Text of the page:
Shoulder, neck and knee issues affected some of his play-making ability as a rookie late in the 2013 season. With him appearing in every game but the regular-season finale and the wild-card round playoff loss, the nagging injuries started earning him a dubious label: injury prone.
When Eifert became seriously hurt last season, dislocating his right elbow in the season opener, the complaints about what many considered his brittle body amplified. He heard and saw them, too.
But now that Eifert has finally become exactly what the Bengals envisioned him being when he was drafted -- a key cog in their diverse, prolific and multifaceted offense -- the tight end has become a nearly every-down player. The complaints have been replaced with praise.
"Oh, now I'm an iron man?" Eifert said, laughing at a reporter's question about his high snap count this season. "It's just funny you would say that because I was 'injury prone' last year. Now I'm an iron man. But I'm just trying to take it one game at a time, stay healthy, help us win and good things will happen."
Good things have been happening for the Bengals as their 6-0 record entering Sunday's division game at Pittsburgh attests. Eifert has been a big reason why.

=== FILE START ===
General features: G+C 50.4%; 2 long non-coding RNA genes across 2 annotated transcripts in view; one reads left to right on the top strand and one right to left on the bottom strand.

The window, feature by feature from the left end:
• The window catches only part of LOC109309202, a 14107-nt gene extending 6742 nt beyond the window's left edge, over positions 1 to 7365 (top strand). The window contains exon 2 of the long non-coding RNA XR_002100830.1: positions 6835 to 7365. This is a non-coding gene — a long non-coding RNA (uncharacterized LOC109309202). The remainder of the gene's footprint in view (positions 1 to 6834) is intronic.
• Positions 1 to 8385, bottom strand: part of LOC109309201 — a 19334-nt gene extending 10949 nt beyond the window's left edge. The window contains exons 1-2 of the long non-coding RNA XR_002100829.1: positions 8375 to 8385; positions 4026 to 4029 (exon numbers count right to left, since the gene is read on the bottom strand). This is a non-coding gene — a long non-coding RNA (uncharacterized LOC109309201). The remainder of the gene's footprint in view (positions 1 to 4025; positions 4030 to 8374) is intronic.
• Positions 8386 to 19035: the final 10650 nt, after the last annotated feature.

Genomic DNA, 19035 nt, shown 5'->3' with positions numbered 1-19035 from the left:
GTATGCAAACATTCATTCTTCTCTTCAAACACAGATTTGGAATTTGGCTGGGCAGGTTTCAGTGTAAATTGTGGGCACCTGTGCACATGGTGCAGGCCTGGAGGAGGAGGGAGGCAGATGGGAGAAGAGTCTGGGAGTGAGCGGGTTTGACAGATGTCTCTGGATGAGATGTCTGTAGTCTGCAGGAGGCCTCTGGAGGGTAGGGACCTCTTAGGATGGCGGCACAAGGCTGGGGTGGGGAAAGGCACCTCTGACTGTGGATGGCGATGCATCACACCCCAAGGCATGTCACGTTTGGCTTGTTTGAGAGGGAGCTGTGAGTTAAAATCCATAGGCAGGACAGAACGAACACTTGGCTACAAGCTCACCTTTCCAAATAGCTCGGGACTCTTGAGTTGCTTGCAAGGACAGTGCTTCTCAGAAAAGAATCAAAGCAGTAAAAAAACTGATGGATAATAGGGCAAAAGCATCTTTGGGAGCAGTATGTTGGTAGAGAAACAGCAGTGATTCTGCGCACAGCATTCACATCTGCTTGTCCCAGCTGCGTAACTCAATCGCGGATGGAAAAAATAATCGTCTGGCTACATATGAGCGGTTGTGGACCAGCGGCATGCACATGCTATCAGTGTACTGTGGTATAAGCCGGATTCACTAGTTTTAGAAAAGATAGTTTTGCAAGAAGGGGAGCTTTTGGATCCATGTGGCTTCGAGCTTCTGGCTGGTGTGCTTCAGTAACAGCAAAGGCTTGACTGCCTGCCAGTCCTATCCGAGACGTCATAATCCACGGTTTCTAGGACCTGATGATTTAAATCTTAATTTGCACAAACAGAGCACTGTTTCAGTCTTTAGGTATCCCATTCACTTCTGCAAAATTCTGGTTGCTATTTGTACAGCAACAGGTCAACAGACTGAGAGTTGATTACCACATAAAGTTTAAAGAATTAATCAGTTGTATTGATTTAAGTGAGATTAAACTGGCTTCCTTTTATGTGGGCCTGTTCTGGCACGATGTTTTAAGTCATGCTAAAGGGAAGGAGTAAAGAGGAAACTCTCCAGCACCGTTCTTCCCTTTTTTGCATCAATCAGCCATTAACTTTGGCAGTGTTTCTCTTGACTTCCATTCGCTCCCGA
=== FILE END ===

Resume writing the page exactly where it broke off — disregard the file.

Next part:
After averaging just 43.5 snaps as a rookie in 2013, he's appearing on 61 plays per game this season, according to ESPN Stats & Information. Of the 382 offensive plays the Bengals have had, Eifert has missed just 16 all year.
He's made the most of it, catching 28 passes (ranking second on the team behind A.J. Green's 35) for 342 yards and a team-leading six touchdowns. Only three NFL receivers and one other tight end have that many receiving scores. That other tight end is Rob Gronkowski.
So why has Eifert been so valuable to the Bengals, and why has he played so much? He thinks it has something to do with how good his body has finally felt.
"Structure-wise, everything has felt 100 percent," Eifert said about his healed elbow. "I've taken a lot more reps than my rookie year, and last year, obviously. I can definitely feel it. It's just kind of like being back in college and even high school where you're kind of hurting on Monday and even Tuesday. But when Wednesday rolls around, you're getting ready to go again. We do a good job here of making sure we're good and fresh for Sundays."
As Eifert spoke, he smiled. He seemed happy to discuss how he was managing the midweek, postgame pain.
"It's kind of a good soreness," Eifert said. "I feel like I actually contribute to the game. I just try and play hard and play fast. I can't control injuries, soreness, all that. I just deal with that after the game. It's felt good to contribute and do things I've always been able to do and to actually do it has been fun."